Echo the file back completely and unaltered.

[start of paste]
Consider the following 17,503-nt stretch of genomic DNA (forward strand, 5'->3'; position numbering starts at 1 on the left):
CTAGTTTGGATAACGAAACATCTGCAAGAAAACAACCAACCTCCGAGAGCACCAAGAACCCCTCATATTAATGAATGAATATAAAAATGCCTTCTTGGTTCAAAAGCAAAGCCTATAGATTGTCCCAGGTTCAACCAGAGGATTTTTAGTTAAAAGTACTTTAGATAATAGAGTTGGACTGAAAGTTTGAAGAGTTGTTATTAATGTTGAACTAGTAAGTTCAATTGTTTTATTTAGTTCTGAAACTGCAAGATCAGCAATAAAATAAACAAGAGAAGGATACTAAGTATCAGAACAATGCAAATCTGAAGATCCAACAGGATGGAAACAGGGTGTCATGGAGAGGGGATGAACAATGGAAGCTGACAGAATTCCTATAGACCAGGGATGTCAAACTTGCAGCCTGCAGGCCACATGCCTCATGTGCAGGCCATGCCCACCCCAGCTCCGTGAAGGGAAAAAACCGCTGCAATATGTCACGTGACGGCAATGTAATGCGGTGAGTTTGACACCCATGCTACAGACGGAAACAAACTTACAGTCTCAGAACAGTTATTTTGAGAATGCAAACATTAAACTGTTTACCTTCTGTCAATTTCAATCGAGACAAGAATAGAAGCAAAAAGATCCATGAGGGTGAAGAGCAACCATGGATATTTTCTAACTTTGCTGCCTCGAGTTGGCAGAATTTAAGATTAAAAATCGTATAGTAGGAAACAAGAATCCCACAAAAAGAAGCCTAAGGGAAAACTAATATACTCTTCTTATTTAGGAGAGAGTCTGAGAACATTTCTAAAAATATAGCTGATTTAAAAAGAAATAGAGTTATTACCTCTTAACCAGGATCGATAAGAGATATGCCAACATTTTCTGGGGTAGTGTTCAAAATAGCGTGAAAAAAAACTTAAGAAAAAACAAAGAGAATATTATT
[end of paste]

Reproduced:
Consider the following 17,503-nt stretch of genomic DNA (forward strand, 5'->3'; position numbering starts at 1 on the left):
CTAGTTTGGATAACGAAACATCTGCAAGAAAACAACCAACCTCCGAGAGCACCAAGAACCCCTCATATTAATGAATGAATATAAAAATGCCTTCTTGGTTCAAAAGCAAAGCCTATAGATTGTCCCAGGTTCAACCAGAGGATTTTTAGTTAAAAGTACTTTAGATAATAGAGTTGGACTGAAAGTTTGAAGAGTTGTTATTAATGTTGAACTAGTAAGTTCAATTGTTTTATTTAGTTCTGAAACTGCAAGATCAGCAATAAAATAAACAAGAGAAGGATACTAAGTATCAGAACAATGCAAATCTGAAGATCCAACAGGATGGAAACAGGGTGTCATGGAGAGGGGATGAACAATGGAAGCTGACAGAATTCCTATAGACCAGGGATGTCAAACTTGCAGCCTGCAGGCCACATGCCTCATGTGCAGGCCATGCCCACCCCAGCTCCGTGAAGGGAAAAAACCGCTGCAATATGTCACGTGACGGCAATGTAATGCGGTGAGTTTGACACCCATGCTACAGACGGAAACAAACTTACAGTCTCAGAACAGTTATTTTGAGAATGCAAACATTAAACTGTTTACCTTCTGTCAATTTCAATCGAGACAAGAATAGAAGCAAAAAGATCCATGAGGGTGAAGAGCAACCATGGATATTTTCTAACTTTGCTGCCTCGAGTTGGCAGAATTTAAGATTAAAAATCGTATAGTAGGAAACAAGAATCCCACAAAAAGAAGCCTAAGGGAAAACTAATATACTCTTCTTATTTAGGAGAGAGTCTGAGAACATTTCTAAAAATATAGCTGATTTAAAAAGAAATAGAGTTATTACCTCTTAACCAGGATCGATAAGAGATATGCCAACATTTTCTGGGGTAGTGTTCAAAATAGCGTGAAAAAAAACTTAAGAAAAAACAAAGAGAATATTATT